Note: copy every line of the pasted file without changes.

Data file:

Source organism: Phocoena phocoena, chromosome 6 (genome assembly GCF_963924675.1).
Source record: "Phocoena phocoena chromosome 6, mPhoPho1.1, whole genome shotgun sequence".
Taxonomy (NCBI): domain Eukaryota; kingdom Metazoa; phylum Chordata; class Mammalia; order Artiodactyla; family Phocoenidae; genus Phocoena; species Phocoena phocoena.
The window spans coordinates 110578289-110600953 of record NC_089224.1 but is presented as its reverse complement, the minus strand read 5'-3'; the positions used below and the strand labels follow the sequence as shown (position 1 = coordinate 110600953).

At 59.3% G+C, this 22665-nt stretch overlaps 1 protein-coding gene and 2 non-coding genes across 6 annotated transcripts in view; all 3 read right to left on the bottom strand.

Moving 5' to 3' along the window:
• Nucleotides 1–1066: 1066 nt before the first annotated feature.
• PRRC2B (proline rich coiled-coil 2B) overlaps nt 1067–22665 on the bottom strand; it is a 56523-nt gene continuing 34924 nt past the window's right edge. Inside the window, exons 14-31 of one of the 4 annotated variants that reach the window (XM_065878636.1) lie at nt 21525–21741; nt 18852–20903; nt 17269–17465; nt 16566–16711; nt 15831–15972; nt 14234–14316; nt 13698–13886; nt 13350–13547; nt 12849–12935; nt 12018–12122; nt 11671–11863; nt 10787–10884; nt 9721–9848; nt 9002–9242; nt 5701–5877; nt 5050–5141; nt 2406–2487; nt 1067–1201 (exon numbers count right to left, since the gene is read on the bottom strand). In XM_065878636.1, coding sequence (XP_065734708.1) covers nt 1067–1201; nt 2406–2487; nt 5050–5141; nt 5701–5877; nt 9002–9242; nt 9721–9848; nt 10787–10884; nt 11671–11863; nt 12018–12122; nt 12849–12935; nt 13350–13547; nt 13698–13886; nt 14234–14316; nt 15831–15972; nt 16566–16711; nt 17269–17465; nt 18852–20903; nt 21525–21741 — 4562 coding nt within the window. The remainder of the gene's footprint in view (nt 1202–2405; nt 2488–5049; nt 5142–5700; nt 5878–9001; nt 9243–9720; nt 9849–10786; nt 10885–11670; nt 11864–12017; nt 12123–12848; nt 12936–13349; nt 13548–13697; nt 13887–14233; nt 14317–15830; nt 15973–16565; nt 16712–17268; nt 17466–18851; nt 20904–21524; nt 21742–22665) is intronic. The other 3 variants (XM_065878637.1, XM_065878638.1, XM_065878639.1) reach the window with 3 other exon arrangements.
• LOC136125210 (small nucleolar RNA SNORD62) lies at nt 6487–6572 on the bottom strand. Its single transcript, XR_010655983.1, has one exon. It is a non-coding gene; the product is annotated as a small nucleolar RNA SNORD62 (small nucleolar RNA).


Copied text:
Source organism: Phocoena phocoena, chromosome 6 (genome assembly GCF_963924675.1).
Source record: "Phocoena phocoena chromosome 6, mPhoPho1.1, whole genome shotgun sequence".
Taxonomy (NCBI): domain Eukaryota; kingdom Metazoa; phylum Chordata; class Mammalia; order Artiodactyla; family Phocoenidae; genus Phocoena; species Phocoena phocoena.
The window spans coordinates 110578289-110600953 of record NC_089224.1 but is presented as its reverse complement, the minus strand read 5'-3'; the positions used below and the strand labels follow the sequence as shown (position 1 = coordinate 110600953).

At 59.3% G+C, this 22665-nt stretch overlaps 1 protein-coding gene and 2 non-coding genes across 6 annotated transcripts in view; all 3 read right to left on the bottom strand.

Moving 5' to 3' along the window:
• Nucleotides 1–1066: 1066 nt before the first annotated feature.
• PRRC2B (proline rich coiled-coil 2B) overlaps nt 1067–22665 on the bottom strand; it is a 56523-nt gene continuing 34924 nt past the window's right edge. Inside the window, exons 14-31 of one of the 4 annotated variants that reach the window (XM_065878636.1) lie at nt 21525–21741; nt 18852–20903; nt 17269–17465; nt 16566–16711; nt 15831–15972; nt 14234–14316; nt 13698–13886; nt 13350–13547; nt 12849–12935; nt 12018–12122; nt 11671–11863; nt 10787–10884; nt 9721–9848; nt 9002–9242; nt 5701–5877; nt 5050–5141; nt 2406–2487; nt 1067–1201 (exon numbers count right to left, since the gene is read on the bottom strand). In XM_065878636.1, coding sequence (XP_065734708.1) covers nt 1067–1201; nt 2406–2487; nt 5050–5141; nt 5701–5877; nt 9002–9242; nt 9721–9848; nt 10787–10884; nt 11671–11863; nt 12018–12122; nt 12849–12935; nt 13350–13547; nt 13698–13886; nt 14234–14316; nt 15831–15972; nt 16566–16711; nt 17269–17465; nt 18852–20903; nt 21525–21741 — 4562 coding nt within the window. The remainder of the gene's footprint in view (nt 1202–2405; nt 2488–5049; nt 5142–5700; nt 5878–9001; nt 9243–9720; nt 9849–10786; nt 10885–11670; nt 11864–12017; nt 12123–12848; nt 12936–13349; nt 13548–13697; nt 13887–14233; nt 14317–15830; nt 15973–16565; nt 16712–17268; nt 17466–18851; nt 20904–21524; nt 21742–22665) is intronic. The other 3 variants (XM_065878637.1, XM_065878638.1, XM_065878639.1) reach the window with 3 other exon arrangements.
• LOC136125210 (small nucleolar RNA SNORD62) lies at nt 6487–6572 on the bottom strand. Its single transcript, XR_010655983.1, has one exon. It is a non-coding gene; the product is annotated as a small nucleolar RNA SNORD62 (small nucleolar RNA).